Sunday, February 15, 2009

Building On-line Development Communities

I've been thinking about how I could use social networking to strengthen the sense of community on my product development team. As is the case with most things, this is not a new idea. Open Source Software development has practiced this and embraced community development for years. In fact, one often hears references to the "open Source Community".

My team already has a strong sense of identity and community. But there was (at least) one area I wanted to improve. We didn't really have a repository of our history. Like most software shops, our "history" resides in our e-mail and file systems. That's nice, but it is not easy to find or share. As long as you know the right person to ask for a copy of an e-mail thread, you are fine. Even then, you get whatever thread fragment that person deemed important to save.

There are two distinct technologies I have deployed that have impacted our ability to record history. The first is Discussion Forums; the second is wiki pages. Again, there is nothing new here. However, very few teams I talk to use these technologies. I'm assuming you can figure out how to get these technologies installed and available. I will focus on what might help your
team adopt these technologies.

Start with yourself and your management team
Before rolling out to your entire team, start with your leadership team. Create private discussions and Wiki pages for the leadership team. Seed the topics and encourage your leaders to provide their input using discussion forums and wiki pages. Redirect normal conversations to the new technologies. For example, if someone sends an e-mail to the leadership team, copy it into a discussion forum and reply to that.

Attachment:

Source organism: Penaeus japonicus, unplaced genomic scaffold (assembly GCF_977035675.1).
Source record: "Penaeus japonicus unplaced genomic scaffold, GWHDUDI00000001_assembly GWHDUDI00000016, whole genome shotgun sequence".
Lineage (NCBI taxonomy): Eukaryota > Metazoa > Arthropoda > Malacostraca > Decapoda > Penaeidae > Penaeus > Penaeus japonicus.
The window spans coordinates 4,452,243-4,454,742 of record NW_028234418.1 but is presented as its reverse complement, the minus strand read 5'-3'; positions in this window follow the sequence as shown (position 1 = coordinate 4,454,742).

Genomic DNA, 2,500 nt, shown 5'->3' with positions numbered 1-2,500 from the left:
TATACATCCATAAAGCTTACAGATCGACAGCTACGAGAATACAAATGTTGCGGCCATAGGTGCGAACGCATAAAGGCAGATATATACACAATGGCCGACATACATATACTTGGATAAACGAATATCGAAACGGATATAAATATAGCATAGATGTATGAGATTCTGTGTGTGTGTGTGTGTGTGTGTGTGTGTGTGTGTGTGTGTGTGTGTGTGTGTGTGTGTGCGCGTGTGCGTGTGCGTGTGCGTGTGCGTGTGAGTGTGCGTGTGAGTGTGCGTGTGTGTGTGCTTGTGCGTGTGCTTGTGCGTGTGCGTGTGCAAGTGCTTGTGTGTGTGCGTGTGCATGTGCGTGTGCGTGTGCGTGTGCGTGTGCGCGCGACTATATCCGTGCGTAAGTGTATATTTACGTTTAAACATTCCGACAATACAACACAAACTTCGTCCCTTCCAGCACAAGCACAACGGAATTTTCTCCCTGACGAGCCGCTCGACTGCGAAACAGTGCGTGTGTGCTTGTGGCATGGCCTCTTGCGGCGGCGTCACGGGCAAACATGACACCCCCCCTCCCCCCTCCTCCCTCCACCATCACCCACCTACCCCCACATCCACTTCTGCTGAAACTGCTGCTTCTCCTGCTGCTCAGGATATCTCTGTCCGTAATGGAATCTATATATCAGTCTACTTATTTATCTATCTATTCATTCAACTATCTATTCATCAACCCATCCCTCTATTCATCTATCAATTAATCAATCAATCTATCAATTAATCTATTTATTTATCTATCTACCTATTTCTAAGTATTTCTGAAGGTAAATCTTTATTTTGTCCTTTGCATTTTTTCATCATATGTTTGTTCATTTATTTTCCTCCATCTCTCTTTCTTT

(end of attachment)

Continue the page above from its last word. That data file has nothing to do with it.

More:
Begin to post key information in discussion forums and wiki pages. Make your leadership team accountable for knowing the content by giving them no alternative to find out what you are asking of them. Once you've done this for a few weeks, deploy to the next level.

Deploy to functional teams
Next, require each of your managers to deploy to their teams. Here I assume you have functional managers, such as development, quality assurance, writers, etc. Resist the urge to post into the functional areas. However - and I consider this critical - monitor activity for a few months.

Your goal in "eavesdropping" is to ensure the teams are using the technologies to build communities within the functional areas. If you don't see much activity, discuss it with the functional manager - not with the team. If you do see a community building, by all means praise it publicly. Make it clear you are aware of what is going on. That is perhaps the single best way to make it obvious that this is important to you.

Deploy to project teams
Once folks have gotten used to on-line functional communities, drive adopt to project teams. These are cross-functional teams working on the same release or feature. These are smaller communities that are transient, just for the life of the release or feature.

The key here is to build a community around people trying to solve the same problem. This is also where you build a lot of product history. The discussion forums record the conversation among the team (for example, alternatives for technical design strategies); the wiki pages record the actual decision (final design decision and rationale).

This is not easy, but if your team trusts you and you show leadership, you can be on your way to building deeper on-line communities in a matter of months. I'd love to hear your experiences.